Beginner Tutorial for WordPress Actions add_action() | Coding Like a Pro
Beginner Tutorial for WordPress Actions add_action()

Beginner Tutorial for WordPress Actions add_action()

Introduction

WordPress has been around for a while as a choice site-building platform for many developers across the globe. It has certainly dominated the programming market for quite a while. This doesn’t come as a surprise.

The platform is constantly innovating features that stand it out and address the challenges modern websites face. One of such features is what we know as WordPress Actions.

This tutorial will deal in details, the meaning of this concept. It’ll equally include very illustrative examples to better aid your understanding of WordPress actions.

But then, note that there are elements that are related to this feature. They include Filters and Hooks. They form the family of WordPress Actions with their unique functions.

WordPress Actions, what are they?

We presume that you understand the basics of WordPress. Good, that’s a great way to start.

Now, we’ll move on to the core part of this topic – WordPress actions. So, what are they? In simple terms, these are hooks made ready for developers to modify at some point during code blocks to change the default functionalities of WordPress.

A perfect instance of this is when developers include some plug-in codes when executing particular WordPress actions.

More so, it is worthy of note that these actions are many in WordPress. You can research further on them on the internet.

More Examples

The best way to put you in the proper perspective of what WordPress action is all about is to include more specific examples of its function. Don’t be scared. It isn’t one hell of a difficult task. All that’s required is your rapt attention.

In our first example, you’ll see how to easily and simply add Javascript code to WordPress theme.

function codinglikeproScript() {
wp_enqueue_script('nav-script', get_template_directory_uri() . '/js/nav-script.js', array(), '', true);
}
add_action('wp_enqueue_scripts', 'codinglikeproScript');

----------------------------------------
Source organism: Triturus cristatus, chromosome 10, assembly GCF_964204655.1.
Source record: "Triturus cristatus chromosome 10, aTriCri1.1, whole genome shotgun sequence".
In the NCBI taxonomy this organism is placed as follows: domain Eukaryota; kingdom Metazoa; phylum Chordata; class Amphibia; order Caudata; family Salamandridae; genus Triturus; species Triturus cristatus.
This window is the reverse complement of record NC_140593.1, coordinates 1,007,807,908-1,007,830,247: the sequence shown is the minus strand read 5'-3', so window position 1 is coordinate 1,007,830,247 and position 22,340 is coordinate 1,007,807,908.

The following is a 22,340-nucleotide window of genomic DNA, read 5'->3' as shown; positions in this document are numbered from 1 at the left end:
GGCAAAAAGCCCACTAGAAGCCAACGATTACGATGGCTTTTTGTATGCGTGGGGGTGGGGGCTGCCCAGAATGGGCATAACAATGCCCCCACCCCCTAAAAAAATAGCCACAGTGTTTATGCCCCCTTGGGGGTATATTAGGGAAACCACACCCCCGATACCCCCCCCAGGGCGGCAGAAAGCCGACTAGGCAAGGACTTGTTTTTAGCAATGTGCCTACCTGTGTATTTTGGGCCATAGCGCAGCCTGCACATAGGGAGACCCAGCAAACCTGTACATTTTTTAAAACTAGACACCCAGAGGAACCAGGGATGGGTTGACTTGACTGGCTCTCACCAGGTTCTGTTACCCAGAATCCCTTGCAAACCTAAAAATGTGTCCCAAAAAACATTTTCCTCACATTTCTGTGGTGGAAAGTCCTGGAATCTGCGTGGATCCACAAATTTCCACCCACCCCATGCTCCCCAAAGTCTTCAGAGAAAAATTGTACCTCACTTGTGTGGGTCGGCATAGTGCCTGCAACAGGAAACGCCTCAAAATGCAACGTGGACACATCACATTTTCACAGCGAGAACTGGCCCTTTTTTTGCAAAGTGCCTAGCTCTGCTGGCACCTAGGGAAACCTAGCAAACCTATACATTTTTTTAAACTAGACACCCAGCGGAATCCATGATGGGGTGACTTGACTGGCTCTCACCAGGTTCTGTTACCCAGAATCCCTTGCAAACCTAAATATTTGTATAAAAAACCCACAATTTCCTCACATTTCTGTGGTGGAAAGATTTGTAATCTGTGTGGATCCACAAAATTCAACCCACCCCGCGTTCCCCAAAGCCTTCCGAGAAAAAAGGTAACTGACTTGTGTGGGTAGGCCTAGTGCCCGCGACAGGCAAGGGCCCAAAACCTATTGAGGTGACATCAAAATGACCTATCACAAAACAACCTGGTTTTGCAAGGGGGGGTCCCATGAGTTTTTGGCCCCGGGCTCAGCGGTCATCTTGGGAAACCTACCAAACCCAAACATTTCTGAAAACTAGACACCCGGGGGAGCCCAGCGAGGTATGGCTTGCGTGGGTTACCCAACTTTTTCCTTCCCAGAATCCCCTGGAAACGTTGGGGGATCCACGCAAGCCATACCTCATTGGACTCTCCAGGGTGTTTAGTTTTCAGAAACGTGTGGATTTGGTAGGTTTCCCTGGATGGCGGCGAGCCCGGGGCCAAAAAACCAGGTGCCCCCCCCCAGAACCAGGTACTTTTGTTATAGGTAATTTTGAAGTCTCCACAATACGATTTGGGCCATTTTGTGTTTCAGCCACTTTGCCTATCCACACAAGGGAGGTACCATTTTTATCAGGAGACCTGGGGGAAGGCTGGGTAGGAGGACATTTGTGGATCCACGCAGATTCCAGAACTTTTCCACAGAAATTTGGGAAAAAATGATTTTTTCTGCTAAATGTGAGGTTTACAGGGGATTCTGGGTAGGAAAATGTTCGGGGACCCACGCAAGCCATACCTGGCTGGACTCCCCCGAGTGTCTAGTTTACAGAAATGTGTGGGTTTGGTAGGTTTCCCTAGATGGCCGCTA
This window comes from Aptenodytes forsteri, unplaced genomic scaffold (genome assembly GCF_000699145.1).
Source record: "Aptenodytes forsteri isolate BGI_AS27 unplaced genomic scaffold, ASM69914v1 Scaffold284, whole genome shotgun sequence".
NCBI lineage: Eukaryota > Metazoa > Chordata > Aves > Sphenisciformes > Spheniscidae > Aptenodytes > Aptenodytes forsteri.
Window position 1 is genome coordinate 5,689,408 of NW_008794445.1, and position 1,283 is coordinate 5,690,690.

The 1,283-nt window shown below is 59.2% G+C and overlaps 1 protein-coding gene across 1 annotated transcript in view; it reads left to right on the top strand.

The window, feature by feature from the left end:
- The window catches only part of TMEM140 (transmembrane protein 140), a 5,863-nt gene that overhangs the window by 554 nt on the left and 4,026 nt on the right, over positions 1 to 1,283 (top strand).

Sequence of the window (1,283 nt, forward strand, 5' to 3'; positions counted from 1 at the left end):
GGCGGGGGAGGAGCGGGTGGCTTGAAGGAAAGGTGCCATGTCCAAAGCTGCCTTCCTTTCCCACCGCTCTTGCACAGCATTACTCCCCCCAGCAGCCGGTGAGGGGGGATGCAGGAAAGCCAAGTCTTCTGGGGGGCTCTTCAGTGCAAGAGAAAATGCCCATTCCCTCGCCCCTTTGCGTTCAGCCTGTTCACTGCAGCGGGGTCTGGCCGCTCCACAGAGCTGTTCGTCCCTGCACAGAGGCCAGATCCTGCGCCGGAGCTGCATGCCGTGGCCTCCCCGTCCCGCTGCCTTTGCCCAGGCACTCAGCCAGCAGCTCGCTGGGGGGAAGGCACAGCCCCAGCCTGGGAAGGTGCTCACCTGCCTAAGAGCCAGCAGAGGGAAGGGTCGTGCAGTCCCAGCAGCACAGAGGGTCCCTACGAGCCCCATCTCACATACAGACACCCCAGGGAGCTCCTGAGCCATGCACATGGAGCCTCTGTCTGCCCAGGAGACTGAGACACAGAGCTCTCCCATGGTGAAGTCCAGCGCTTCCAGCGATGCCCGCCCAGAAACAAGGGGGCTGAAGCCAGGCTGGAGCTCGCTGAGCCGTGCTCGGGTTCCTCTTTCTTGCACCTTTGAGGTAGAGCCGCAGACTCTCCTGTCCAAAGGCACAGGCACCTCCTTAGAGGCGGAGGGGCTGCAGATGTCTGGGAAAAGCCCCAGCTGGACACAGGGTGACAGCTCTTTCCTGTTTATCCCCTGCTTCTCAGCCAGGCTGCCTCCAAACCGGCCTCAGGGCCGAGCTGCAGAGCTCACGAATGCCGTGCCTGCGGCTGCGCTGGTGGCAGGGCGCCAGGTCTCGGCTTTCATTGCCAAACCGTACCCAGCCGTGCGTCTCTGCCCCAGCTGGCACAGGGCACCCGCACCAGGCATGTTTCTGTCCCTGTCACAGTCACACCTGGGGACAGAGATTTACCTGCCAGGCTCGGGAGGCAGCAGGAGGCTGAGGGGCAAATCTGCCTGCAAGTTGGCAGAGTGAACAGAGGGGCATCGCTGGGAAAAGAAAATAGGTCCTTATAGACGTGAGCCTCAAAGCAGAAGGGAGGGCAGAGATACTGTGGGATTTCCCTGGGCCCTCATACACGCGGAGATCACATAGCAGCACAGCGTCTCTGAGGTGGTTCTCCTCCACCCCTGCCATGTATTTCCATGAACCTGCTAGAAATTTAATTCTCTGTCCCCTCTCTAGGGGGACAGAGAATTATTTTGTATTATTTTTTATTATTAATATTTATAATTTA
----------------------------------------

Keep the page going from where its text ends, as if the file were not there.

WP Actions Explained Further

We’ll dig deeper into what this element is.

Instruction above clearly stated the name of the file is codinglikeproScript().

Also, from the example, it is clear how we assigned names to the functions. While we used wp_enqueue_script() to indicate internal function of WordPress, wp_enqueue_script() was used for the arguments.

Let’s dissect the instruction a little further below:

$handle – is the script’s name

src – internal assisting function of WordPress named get_template_directory_uri() enables this instruction.

With this function, we can locate the URL of the theme directory. It equally grants us access to the path of the sheet file through the theme source directory.

$deps – this element represents script dependencies – it collects many different dependencies available prior to the time you load the script.

$ver – this is a version. We’ll just quote WordPress’s Codex:

$ver – (string|bool|null) (Optional) this element identifies the version number of the script. We attach it to the domain as a query string for cache purpose.

When you set version as false, then a version that equals the installed WordPress version is immediately added. But, if it’s set as null, we add no version.

So, the original element is false

$in_footer – The end argument. The element determines how you will load the script in the footer or header.

A lot many different developers fall within this category. You can check the scripts such as Google tags, analytics, etc. Also check the library files such as owl carousel.js, lightgallery.js, etc.

After the check, you proceed to import onto your WordPress site. But, understand that you must have to clearly set the argument to enable the script to be properly imported.

While false implements the header, true implements footer

Wrap up

add_action():

We have reached the last lap. Sure, you must have been doing very well by following the tutorial with rapt attention. Well, it is time we wrap things up and allow you the time to practice more to learn better.

You must have equally been able to grasp the lesson. But, if you are still confused about a thing or two about WP actions, don’t bother much.

We will do well to explain in clearer terms so you can follow.

add_action() will do the last job. It collects the function we have written and runs it just while the wp_enqueue_script() is running.

Meanwhile the custom element is codinglikeproScript(). The add_action() function hooks it into.

Just while the core hook wp_enqueue_script() of WordPress is running, it collects the custom function and runs along with it. This purely an easy script.

Moreover, you need to equally note that WP actions are just one part of the family. Both actions and filter in the WordPress family complement each other. While we may wish to deliberate on Filters in future articles, understand that you need to learn further on this topic. There’s just so much you can do with WordPress actions.

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